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Audi E-tron Spyder: First Drive

The Audi E-tron Spyder is a concept sports car capable of rushing from standstill to 60 mph in just 4.4 seconds. It also has the potential to sip fuel at a rate of 108 miles per gallon.

That’s because this car is a plug-in hybrid with a diesel engine. Audi first constructed an all-electric concept in coupe form, the E-tron. While following the tradition of calling open-top cars “spyders,” the company decided to send this variant down a somewhat different path. A diesel hybrid is still not quite ready for prime time due to a number of reasons. There’s still some resistance to diesel from American buyers (who constitute a considerable proportion of many car companies’ target market) and technical issues such as a less-than-seamless bump whenever a diesel engine suddenly starts up while driving. The E-tron Spyder is the laboratory and testing ground to overcome at least some of these obstacles.

Neither diesel engines nor electric motors and battery packs are known for being light. To mitigate this, the Spyder’s two-seater body is fashioned from carbon fiber panels set over a specially made aluminum spaceframe, similar in principle to an Audi A8 production sedan. Curb weight is a relatively trim 3,190 pounds, distributed in an ideal 50:50 fashion front to rear. For some frame of reference, a V8-engined Audi R8 Spyder weighs 3,858 pounds.

One attribute for which both diesel engines and electric motors are renowned is torque, that thrust from low revs as the throttle pedal is pressed and the rate of acceleration goes up and up. The Spyder has 738 pound-feet of it, which is a considerable amount, especially in a car this light. An electric motor per front wheel provides the equivalent of 44 hp and 129.5 lb-ft; a lithium-ion battery pack is also housed in the nose. A mid-mounted 3.0-liter, twin-turbo V6 engine provides 479 lb-ft, along with 313 horsepower.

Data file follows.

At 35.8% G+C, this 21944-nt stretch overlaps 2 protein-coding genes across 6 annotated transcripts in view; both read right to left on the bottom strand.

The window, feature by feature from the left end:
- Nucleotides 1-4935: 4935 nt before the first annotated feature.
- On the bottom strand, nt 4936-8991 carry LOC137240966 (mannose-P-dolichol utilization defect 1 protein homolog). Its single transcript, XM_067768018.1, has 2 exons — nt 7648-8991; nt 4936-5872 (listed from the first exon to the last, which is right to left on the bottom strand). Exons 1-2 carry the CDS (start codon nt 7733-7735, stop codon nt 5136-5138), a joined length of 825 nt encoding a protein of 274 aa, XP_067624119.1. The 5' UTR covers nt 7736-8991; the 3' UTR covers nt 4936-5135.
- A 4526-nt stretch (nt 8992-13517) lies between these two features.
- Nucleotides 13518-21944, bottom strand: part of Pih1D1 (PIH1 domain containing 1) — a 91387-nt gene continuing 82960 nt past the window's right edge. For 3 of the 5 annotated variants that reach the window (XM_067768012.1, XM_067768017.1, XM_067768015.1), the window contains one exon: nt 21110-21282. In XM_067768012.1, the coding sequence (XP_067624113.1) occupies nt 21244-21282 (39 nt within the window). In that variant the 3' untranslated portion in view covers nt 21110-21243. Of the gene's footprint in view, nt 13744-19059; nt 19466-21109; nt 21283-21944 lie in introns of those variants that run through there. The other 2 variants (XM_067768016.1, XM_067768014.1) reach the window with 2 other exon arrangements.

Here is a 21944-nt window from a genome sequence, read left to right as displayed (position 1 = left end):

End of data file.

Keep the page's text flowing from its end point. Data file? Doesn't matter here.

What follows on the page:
In any diesel-powered production-model Audi, there’s hardly a murmur under acceleration. Since this is a prototype without noise insulation, the V6 emits a metallic, ear-rattling bark that underscores a turbine-like whistle from the electric motors. It’s a new soundtrack for enthusiasts to get acquainted with, but it’s not unpleasant. Anyway, driving through populated areas can be handled in stealthy electric-only mode, up to 31 mph or a range of 31 miles.

In this particular car, an example of Audi’s C-tronic transmission – a continuously variable transmission (CVT) – is deployed, interacting solely between the combustion engine and the rear wheels. No mechanical connection exists between the two separate forms of locomotion, just a series of computerized relays that determine how much muscle can be applied to each wheel for maximum traction. Audi calls it “torque vectoring.” Everyone else would call it superb acceleration, grip and handling. There’s a neutrality to the chassis that Switzerland would be proud of – the car retains a fine balance from corner to corner.

An instrument panel set into a clean-lined, sculpted dash has just one dial that’s so futuristic it doesn’t have a needle, just a thin green line arcing around it to indicate how much energy the system is consuming, or flick to another “page” and it will display road speed.

No other plug-in hybrid has such a cool way of offering access to its socket. With the press of a button, the four-ringed symbol at the nose sinks down and then back into the body. On the right rear flank, the fuel cap is reached in much the same way. But those are just two of a whole drawing board-full of design details to delight in. The LED light clusters compete with vents, understated door handles and the subtly sensual lines of the body to grab the attention. The intricate-yet-elegant 20-inch wheels are forged aluminum, as is the flat-bottomed steering wheel that’s also partly dressed in grey neoprene. If this car ever became a production reality, though, safety regulations will demand that those door mirrors be substantially bigger, no matter how sleek they look right now.

Perhaps wondering about production is beside the point. What we can take from the E-tron Spyder, and what Audi can also take from it, is that a diesel hybrid can be a workable proposition and the technology could one day soon find its way into a mainstream sedan to offer that cake every driver wants to have and eat too: more power and better consumption.


Colin Ryan
Colin Ryan
Colin Ryan specializes in writing about new cars. But he has also covered trucks, vans, 3-wheelers, even the occasional motorbike. That’s the kind of thing that happens while contributing to the Los Angeles Times, Autotrader, Kelley Blue Book, Popular Mechanics, Variety, Mazda and Lexus customer magazines, as well as many enthusiast sites and publications. He was also a staff writer at BBC Top... Read More about Colin Ryan

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